I was raised in a home where “discussions” were considered a sport. Think: “what do you call banana pudding made without bananas?” and “does a week start on Sunday or Monday? (…What constitutes this week? Next week?! Don’t get me started.) This carried over into my marriage where I forever have browser tabs open settling disputes like “Times Square not a square?” and “antelope carnivore??”. In today’s combative, sensitive world, how do you artfully toe the line between workplace exploration and obnoxious ex-neighbor on Facebook?
If I’m being totally honest, my first instinct when approaching a post about disagreement was to just pout, storm away and stop this post before it even started because I DON’T CARE ANYWAY. However, in my long history of remaining friends with those who drive me crazy, here are a few things that have worked for me:
Ask questions and try to understand: It’s always interesting to me to understand WHY the other person thinks the way they do. It’s hard to word this without sounding cheeky (and why do you think that?) but you can ask questions that will help you get informed, follow their train of thought and tie in your points later on.
Be informed: The most frustrating thing for me in political discussions with my husband is when I enter territory where I feel uninformed. That immediately makes me feel defensive and want to hurl a “YOU’RE JUST WRONG AND DUMB” bomb or cry in an upscale Mexican restaurant over gun control. If you decide to pursue a dispute, make sure you are prepared with facts that support your side or address points the other person might bring up. The difference in how you feel after an argument is largely based on the degree of educated, unemotional and factual statements.
Know the right time: With most of my friends and family, I have an arsenal of hot button items that I know can tip us into argument-ville. I am aware of which topics will NEVER be resolved, and which are open to mutual discussion. I also know when I last ate, when Mercury is in Retrograde, when we have been on an 11 hour road trip together, and when we are low on sleep and high on hormones. If you truly want to argue with growth and understanding in mind, pick a time when everyone is sane, full and well rested. If you do not care about that, pick a time when everyone is on the edge and hangry and PMSing and watch the fur fly in circles forever.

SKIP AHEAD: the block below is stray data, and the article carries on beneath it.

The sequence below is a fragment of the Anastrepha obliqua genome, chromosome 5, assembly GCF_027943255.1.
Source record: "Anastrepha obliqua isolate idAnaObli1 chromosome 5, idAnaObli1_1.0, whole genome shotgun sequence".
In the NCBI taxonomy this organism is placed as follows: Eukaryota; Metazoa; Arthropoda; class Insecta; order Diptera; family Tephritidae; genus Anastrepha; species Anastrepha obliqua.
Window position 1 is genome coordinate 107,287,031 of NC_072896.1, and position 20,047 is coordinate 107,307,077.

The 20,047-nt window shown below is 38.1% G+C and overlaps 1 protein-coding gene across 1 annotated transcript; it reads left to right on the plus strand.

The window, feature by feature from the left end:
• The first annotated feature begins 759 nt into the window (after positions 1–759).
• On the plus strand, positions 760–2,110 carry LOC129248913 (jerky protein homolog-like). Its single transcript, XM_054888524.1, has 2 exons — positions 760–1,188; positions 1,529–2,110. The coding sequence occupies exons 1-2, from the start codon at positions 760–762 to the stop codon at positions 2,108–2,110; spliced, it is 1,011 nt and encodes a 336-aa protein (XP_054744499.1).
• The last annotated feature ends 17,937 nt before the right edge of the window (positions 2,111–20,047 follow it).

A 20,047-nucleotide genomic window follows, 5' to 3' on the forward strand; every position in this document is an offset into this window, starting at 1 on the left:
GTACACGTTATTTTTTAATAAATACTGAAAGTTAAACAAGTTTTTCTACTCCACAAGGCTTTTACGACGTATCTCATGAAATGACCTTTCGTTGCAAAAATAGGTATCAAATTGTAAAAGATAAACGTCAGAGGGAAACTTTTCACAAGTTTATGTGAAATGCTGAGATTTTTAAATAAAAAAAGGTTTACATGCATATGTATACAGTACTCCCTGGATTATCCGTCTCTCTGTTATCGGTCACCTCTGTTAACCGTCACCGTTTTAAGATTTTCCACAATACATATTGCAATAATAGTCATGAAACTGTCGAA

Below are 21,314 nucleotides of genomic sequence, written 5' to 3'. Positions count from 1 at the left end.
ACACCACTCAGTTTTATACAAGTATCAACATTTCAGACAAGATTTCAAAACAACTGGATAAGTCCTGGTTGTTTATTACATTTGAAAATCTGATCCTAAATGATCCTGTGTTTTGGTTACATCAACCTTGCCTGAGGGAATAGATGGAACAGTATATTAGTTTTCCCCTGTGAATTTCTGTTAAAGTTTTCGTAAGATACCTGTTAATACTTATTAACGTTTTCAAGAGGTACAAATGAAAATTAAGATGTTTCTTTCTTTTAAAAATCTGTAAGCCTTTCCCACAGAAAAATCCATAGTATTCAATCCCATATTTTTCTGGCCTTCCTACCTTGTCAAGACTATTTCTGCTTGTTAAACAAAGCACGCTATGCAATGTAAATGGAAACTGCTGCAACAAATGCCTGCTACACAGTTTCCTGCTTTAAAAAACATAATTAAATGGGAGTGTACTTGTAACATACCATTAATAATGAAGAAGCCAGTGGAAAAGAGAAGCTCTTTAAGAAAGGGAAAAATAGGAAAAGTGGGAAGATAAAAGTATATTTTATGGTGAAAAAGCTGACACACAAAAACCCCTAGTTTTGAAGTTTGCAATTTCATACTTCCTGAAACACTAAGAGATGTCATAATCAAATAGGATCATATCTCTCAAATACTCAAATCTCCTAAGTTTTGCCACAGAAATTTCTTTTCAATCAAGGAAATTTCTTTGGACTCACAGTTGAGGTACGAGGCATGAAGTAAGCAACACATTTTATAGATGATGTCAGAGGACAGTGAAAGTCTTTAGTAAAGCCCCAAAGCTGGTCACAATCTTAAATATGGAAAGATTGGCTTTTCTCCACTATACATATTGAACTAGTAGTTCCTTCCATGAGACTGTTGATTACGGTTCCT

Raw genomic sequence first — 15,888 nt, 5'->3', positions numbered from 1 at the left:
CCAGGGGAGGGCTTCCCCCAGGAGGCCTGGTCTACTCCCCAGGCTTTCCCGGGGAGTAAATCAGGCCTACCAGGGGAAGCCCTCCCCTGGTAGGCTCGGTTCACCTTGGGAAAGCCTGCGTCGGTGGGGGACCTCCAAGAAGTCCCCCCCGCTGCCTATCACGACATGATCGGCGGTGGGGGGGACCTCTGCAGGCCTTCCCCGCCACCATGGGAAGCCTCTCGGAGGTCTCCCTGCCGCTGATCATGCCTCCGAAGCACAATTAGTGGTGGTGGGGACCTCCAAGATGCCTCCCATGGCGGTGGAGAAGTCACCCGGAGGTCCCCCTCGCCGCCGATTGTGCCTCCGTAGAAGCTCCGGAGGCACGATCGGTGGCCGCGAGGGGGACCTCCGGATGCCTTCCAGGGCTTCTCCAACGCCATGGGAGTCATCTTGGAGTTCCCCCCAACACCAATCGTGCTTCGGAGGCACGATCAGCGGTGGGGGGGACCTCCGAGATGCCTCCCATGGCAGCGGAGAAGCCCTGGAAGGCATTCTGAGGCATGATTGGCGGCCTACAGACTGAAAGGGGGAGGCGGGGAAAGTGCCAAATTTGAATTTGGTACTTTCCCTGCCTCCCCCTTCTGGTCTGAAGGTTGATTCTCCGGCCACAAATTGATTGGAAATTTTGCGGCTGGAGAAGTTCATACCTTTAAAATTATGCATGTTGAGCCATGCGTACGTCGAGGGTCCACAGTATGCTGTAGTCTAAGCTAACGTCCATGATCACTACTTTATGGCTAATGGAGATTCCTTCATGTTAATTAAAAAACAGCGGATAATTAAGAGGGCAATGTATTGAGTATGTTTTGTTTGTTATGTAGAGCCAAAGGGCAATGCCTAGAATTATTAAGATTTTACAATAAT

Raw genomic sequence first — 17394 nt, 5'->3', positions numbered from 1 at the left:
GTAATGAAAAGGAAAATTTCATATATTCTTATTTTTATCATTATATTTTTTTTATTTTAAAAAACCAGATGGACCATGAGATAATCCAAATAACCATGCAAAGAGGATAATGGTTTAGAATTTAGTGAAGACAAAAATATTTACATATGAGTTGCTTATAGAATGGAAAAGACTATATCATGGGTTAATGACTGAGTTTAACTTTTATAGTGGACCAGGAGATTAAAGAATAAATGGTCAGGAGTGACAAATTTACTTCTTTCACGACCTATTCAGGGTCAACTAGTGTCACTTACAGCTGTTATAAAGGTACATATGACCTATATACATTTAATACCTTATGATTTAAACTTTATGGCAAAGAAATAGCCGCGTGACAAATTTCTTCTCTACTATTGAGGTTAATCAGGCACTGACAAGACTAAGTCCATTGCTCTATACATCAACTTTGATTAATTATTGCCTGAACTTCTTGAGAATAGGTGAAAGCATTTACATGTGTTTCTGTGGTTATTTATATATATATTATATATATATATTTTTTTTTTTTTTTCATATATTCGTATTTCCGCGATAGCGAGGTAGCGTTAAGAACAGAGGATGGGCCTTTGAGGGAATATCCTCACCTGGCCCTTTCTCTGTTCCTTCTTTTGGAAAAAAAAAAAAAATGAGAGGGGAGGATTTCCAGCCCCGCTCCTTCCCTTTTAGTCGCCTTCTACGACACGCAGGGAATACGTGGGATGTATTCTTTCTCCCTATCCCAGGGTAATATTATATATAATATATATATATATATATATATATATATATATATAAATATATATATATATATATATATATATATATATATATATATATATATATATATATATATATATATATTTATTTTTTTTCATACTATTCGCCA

#RightReasons: Begin by understanding that there is a 99.8% chance you will never change that person’s mind. Go in hoping to learn, educate, or kill time until you find that mythical Sonic off some exit in Georgia. Look for the strength in your opposing views, especially if they have to do with the future of your relationship or your family. Will your differing political views forever ruin your unborn child? Only if you’re a jerk about it. Instead of letting it keep you up at night re-reading your horoscope compatibility, take comfort instead that you will have an educated, well-rounded offspring who can make their own decisions.
DO NOT GLOAT: Last but definitely not least, if someone ever does come around to your point of view, welcome them with open arms. The fastest way to make someone bitter for life is to remind them of that time they were wrong, or congratulate them on their arrival to righteousness FINALLY ONLY AFTER I BULLIED YOU FOR 8 YEARS. Do not forward them chain letters about how they will die if they do not see the merit in your book club book pick. Avoid dropping off VHS tapes of Dateline where people’s kids ate too much red meat. Just trust that you provided enough good information for them to realize how right you are. They’ll get there.